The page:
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					Issued on behalf of the International Hologram Manufacturers Association


11TH November 2008


          Would you credit it? 25 years of hologram success on bank cards


Twenty five years’ ago MasterCard International was the first financial institution to issue
credit cards featuring hologram technology as a security device, marking the birth of the
authentication industry for holograms which is now estimated to be worth $1.6 billion. In
the years since, others have embraced the technology as an effective anti-fraud device
on their own cards. Here, Philip Hudson, chairman of the IHMA, traces holographic
developments in the card sector over the last quarter of a century.


1983…Astronaut Sally Ride becomes the first American woman in space, while back on Earth,
the Internet Protocol was developed and MasterCard International made what many consider to
be the first genuine commercial hologram application with the introduction of the technology on
its credit card products.


This was followed a year later by Visa, whose eye-catching hologram of a dove had many tilting
the card just to catch it moving in the light, and even today this image remains an important part
of Visa’s branding.


Credit cards first appeared in the 1950s. The first were the Diners Club and American Express
cards in 1950 (both of which, strictly-speaking, were charge as opposed to credit cards). In 1958
the first bank credit card – the BankAmericard (the forerunner to Visa) - was issued. By the end
of 2007, 3.03 billion bank cards (debit and credit) were in circulation worldwide - 95% of which
were Visa and Mastercard (Visa with a 65% market share and Mastercard with 30%).
The others are American Express, Discover (formerly Diners Club) and JCB. In production
terms, some 2.6 billion banks cards were produced in 2007, while overall card production was
just over 4.1 billion, the ‘others’ being retail, ATM-only and prepaid cards (gift, transport,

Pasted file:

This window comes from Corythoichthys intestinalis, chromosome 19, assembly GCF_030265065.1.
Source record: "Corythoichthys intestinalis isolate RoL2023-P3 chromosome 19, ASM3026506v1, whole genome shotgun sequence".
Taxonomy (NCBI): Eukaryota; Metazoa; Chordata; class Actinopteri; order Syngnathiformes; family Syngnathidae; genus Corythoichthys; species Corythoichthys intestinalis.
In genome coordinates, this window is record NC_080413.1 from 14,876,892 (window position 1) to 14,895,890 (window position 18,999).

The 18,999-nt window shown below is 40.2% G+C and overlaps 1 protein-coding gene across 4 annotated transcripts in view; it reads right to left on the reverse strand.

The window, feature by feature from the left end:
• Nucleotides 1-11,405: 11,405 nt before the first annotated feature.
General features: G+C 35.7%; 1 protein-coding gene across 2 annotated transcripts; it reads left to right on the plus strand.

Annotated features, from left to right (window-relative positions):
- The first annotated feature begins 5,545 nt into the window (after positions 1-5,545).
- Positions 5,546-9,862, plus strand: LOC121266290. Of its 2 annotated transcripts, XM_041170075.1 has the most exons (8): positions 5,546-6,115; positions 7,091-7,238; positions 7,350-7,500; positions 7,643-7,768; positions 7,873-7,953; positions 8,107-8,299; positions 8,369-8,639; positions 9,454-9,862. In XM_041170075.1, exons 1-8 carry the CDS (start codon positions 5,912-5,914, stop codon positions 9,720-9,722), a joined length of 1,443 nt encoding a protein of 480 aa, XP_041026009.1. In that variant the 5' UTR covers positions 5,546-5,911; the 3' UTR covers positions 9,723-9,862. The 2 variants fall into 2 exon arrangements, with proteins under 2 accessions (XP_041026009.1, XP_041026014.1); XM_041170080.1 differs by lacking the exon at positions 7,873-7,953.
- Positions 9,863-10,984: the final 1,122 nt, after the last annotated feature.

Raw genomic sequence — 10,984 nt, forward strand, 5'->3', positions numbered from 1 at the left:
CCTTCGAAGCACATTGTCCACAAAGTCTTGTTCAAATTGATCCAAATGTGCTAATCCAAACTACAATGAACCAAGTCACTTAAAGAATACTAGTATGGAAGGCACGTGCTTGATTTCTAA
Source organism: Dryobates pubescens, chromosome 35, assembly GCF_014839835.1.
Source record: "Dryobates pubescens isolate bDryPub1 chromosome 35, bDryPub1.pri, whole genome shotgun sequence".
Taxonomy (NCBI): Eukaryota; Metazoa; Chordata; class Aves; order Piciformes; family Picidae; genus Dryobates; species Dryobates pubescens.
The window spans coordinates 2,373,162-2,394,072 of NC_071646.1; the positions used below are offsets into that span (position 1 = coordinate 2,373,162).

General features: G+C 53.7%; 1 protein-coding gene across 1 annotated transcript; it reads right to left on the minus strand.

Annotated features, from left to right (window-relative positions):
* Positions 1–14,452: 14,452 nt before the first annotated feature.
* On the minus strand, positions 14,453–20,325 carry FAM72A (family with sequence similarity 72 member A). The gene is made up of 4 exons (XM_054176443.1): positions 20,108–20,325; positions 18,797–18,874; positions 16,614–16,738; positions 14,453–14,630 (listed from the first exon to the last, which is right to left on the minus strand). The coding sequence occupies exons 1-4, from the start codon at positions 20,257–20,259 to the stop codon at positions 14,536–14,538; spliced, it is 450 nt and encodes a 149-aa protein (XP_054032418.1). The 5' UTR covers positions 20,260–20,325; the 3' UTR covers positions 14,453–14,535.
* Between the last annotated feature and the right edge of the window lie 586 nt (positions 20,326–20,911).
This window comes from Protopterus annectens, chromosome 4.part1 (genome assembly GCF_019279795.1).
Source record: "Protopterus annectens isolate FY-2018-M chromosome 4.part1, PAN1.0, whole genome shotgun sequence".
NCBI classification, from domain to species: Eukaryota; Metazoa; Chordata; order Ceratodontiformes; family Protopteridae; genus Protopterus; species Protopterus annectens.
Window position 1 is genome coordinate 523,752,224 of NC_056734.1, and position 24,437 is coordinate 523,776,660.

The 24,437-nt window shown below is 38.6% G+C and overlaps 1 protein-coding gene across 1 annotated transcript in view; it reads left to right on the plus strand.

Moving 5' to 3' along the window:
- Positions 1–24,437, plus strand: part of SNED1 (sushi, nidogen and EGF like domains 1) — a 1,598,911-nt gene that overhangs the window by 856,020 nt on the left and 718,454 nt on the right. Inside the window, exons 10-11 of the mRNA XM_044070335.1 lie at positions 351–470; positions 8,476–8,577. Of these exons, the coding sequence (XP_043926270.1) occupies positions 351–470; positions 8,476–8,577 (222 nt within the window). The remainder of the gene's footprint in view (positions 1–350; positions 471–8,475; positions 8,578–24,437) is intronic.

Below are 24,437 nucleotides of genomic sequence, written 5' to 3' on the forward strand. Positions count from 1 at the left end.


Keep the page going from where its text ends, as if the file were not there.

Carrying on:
telephone).
While all Visa and Mastercard-branded cards feature holograms, as do the vast majority of
American Express and Discover cards (the latter bearing the Mastercard brand), it is estimated
that around 50-60% of the other cards also feature holograms. In volume terms, this amounted
to over 3.2 billion holograms produced for cards in 2007.


When holograms first appeared on credit cards it was to tackle fraud, which in the early 1980s
had just started to emerge as a threat to the national and international banking infrastructures.
Back then, the two-dimensional hologram worked by making the cards extremely difficult to
duplicate.




                                                               MasterCard hologram circa 1990




Few had access to the laser technology, and being able to copy exactly the hologram design
meant having exactly the same artwork or model as Mastercard and Visa respectively - and of
course these were well-secured.
They had immediate impact, significantly reducing the amount of credit card fraud, although
levels had started to creep back up again by the end of the decade and through the early 1990s.


By then, however, there had been several major advances in holographic imaging technology
(advances which continue to this day) and Mastercard in particular began a series of
modifications to its globe hologram to enhance security.


Since then the use of holograms on credit cards and debit cards (which now outstrip the former
in volume terms) has continued apace, with different holograms of various designs, sizes and
images being used. As the importance of the security code on the back of cards has increased
the hologram has also moved with the times, and today many cards carry the hologram on the
reverse side.


This has given designers more scope and space for logos on the front of the card and has made
it easier to check the validity of the card when the hologram and security code can be
scrutinised together.


Ever more complex holograms are being produced to thwart even the most sophisticated
counterfeiters, while the origination of holograms is no longer the unique province of lasers -
electron beam systems have now been in use for over ten years and surface relief holograms
are no longer always aluminium-backed. And photopolymer reflection holograms have joined
surface relief holograms as a mass-producible anti-counterfeiting and authentication device
(although none, as yet, have been used on cards).